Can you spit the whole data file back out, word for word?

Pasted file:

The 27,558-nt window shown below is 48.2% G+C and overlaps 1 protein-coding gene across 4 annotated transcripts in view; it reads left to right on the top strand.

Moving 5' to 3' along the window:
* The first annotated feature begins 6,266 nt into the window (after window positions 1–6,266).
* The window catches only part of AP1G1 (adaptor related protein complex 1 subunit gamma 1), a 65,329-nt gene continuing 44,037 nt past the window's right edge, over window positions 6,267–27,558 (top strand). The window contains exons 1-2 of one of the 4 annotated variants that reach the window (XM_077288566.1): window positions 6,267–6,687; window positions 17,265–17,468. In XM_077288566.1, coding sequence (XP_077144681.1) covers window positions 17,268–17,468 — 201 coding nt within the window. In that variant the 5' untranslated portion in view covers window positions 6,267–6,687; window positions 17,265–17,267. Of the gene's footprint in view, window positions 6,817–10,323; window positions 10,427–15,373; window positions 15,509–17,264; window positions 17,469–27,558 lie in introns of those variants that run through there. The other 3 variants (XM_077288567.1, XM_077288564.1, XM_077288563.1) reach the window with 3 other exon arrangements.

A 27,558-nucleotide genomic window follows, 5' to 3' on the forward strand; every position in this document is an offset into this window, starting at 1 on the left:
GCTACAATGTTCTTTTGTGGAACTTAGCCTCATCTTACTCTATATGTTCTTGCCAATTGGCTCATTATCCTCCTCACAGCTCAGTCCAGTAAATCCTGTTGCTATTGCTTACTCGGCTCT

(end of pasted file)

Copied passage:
The 27,558-nt window shown below is 48.2% G+C and overlaps 1 protein-coding gene across 4 annotated transcripts in view; it reads left to right on the top strand.

Moving 5' to 3' along the window:
* The first annotated feature begins 6,266 nt into the window (after window positions 1–6,266).
* The window catches only part of AP1G1 (adaptor related protein complex 1 subunit gamma 1), a 65,329-nt gene continuing 44,037 nt past the window's right edge, over window positions 6,267–27,558 (top strand). The window contains exons 1-2 of one of the 4 annotated variants that reach the window (XM_077288566.1): window positions 6,267–6,687; window positions 17,265–17,468. In XM_077288566.1, coding sequence (XP_077144681.1) covers window positions 17,268–17,468 — 201 coding nt within the window. In that variant the 5' untranslated portion in view covers window positions 6,267–6,687; window positions 17,265–17,267. Of the gene's footprint in view, window positions 6,817–10,323; window positions 10,427–15,373; window positions 15,509–17,264; window positions 17,469–27,558 lie in introns of those variants that run through there. The other 3 variants (XM_077288567.1, XM_077288564.1, XM_077288563.1) reach the window with 3 other exon arrangements.

A 27,558-nucleotide genomic window follows, 5' to 3' on the forward strand; every position in this document is an offset into this window, starting at 1 on the left:
GCTACAATGTTCTTTTGTGGAACTTAGCCTCATCTTACTCTATATGTTCTTGCCAATTGGCTCATTATCCTCCTCACAGCTCAGTCCAGTAAATCCTGTTGCTATTGCTTACTCGGCTCT